MEPS 241:71-87 (2002) - doi:10.3354/meps241071
Effects of bioturbation and plant roots on salt marsh biogeochemistry: a mesocosm study
Britta Gribsholt*, Erik Kristensen**
ABSTRACT: The impact of benthic macrofauna (Nereis diversicolor) and macrophytes (Spartina anglica) on the dynamics of microbial mineralization rates and pathways in saltmarsh sediment was studied over 1 growing season. Measurements were conducted in 4 saltmarsh mesocosms subjected to a natural tidal regime, and inhabited by either flora, fauna or both, or kept without the presence of macroorganisms. Total benthic mineralization was measured during spring, summer and fall as sediment oxygen uptake and carbon dioxide release under air-exposed as well as inundated conditions, while anaerobic mineralization was quantified as sulfate reduction. Porewater concentration profiles of total carbon dioxide (TCO2), dissolved organic carbon (DOC), SO42-, Cl- and Fe2+ were determined monthly. The presence of fauna had minor effects on plant growth, while sediment vegetated by S. anglica renders the habitat unsuitable for N. diversicolor, possibly due to food limitation. Without the presence of macroorganisms, a dense algal mat (Vaucheria sp.) developed on the sediment surface. As a result, the sediment was greatly reduced with benthic respiration completely dominated by sulfate reduction. Grazing by fauna (N. diversicolor) kept the sediment surface free of epibenthic microalgae, and irrigation oxidized the top 15 to 20 cm of the sediment by enhancing porewater exchange with overlying water. Porewater TCO2, DOC and Fe2+ only accumulated below 15 to 20 cm depth. Sulfate reduction was still the dominating degradation pathway, accounting for 50 to 60% of the total microbial mineralization. The presence of flora (S. anglica) enhanced total microbial mineralization but lowered the importance of sulfate reduction (22 to 54%). Porewater constituents such as DOC and TCO2 were kept low and relatively evenly distributed with depth. The oxidizing capacity of S. anglica was evident throughout the sediment column. The presence of both flora and fauna produced the largest increase in oxic as well as total microbial mineralization rates. In conclusion, the mesocosm approach simulated natural salt marsh conditions well, and the results provide good evidence for the interactions between flora and fauna as well as their impact on sediment geochemistry.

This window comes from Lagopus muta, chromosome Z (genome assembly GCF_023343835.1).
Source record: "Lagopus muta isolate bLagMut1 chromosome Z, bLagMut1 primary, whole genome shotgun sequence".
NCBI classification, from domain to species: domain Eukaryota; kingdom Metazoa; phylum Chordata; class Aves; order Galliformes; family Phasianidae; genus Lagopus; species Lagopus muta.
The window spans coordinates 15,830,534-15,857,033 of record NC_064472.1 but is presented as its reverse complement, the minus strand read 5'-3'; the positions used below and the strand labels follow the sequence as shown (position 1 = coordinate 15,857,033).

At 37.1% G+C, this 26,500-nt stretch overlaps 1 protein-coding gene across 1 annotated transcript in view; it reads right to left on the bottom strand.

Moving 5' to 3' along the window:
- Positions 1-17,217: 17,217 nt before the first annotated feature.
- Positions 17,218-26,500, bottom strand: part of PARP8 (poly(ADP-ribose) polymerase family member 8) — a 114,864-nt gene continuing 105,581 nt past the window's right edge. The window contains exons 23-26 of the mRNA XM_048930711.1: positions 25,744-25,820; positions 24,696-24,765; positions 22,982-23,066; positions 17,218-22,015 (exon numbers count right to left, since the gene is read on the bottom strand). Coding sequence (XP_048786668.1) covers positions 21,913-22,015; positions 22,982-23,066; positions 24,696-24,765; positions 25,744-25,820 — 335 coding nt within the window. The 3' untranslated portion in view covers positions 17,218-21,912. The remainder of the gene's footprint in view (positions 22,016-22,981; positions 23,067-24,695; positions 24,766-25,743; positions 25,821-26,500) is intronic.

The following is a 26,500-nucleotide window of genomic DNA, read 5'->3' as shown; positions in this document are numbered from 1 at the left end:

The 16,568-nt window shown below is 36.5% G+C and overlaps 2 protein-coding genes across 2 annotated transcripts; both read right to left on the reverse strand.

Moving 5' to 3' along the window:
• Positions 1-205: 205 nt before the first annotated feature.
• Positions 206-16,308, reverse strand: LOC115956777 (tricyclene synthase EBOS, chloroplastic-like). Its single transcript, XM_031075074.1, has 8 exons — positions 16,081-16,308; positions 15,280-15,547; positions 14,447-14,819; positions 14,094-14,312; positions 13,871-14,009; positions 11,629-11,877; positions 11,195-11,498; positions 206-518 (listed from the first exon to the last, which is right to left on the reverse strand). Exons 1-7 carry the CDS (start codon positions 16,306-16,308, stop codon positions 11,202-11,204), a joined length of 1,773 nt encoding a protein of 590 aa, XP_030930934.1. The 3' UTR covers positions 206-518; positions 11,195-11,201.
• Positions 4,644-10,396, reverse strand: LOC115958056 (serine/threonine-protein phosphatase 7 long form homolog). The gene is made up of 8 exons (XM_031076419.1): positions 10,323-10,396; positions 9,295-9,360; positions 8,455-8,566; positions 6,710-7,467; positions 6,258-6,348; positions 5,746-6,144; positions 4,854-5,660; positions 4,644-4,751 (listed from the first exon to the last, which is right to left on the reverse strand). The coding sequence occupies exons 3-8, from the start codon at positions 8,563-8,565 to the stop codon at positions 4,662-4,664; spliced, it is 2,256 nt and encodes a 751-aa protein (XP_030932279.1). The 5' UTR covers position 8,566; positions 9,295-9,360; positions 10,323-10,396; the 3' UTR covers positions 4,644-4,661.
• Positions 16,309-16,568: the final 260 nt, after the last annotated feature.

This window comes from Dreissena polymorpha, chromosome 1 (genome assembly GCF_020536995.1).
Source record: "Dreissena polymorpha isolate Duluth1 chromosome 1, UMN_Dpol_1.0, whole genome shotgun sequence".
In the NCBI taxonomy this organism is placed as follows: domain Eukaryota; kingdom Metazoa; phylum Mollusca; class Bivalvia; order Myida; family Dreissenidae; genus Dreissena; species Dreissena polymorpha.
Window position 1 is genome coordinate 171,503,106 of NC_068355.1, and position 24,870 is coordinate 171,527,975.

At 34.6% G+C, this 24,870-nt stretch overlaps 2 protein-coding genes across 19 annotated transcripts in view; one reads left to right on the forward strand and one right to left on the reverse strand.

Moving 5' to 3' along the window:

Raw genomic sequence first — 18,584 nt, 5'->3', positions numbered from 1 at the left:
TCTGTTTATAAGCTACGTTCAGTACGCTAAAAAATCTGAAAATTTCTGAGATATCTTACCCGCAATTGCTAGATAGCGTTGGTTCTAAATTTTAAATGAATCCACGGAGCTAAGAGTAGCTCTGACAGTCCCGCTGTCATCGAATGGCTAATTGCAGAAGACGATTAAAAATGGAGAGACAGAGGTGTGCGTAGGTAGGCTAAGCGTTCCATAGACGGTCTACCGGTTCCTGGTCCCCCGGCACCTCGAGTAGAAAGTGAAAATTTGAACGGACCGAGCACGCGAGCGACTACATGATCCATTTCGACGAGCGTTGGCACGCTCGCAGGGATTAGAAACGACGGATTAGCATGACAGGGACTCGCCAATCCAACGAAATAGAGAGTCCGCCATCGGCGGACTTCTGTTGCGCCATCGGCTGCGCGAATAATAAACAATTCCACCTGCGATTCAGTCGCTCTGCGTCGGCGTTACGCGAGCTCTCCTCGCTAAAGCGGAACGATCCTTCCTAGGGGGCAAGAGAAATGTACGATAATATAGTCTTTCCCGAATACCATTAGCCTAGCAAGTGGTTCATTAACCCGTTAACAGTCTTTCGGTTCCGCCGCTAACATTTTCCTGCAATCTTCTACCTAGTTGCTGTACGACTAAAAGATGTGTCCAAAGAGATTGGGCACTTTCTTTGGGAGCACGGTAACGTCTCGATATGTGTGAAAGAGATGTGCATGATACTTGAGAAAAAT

KEY WORDS: Salt marsh mesocosm · Benthic mineralization · Bioturbation · Spartina · Sulfate reduction · CO2 release · O2 uptake · Roots
|Full text in pdf format|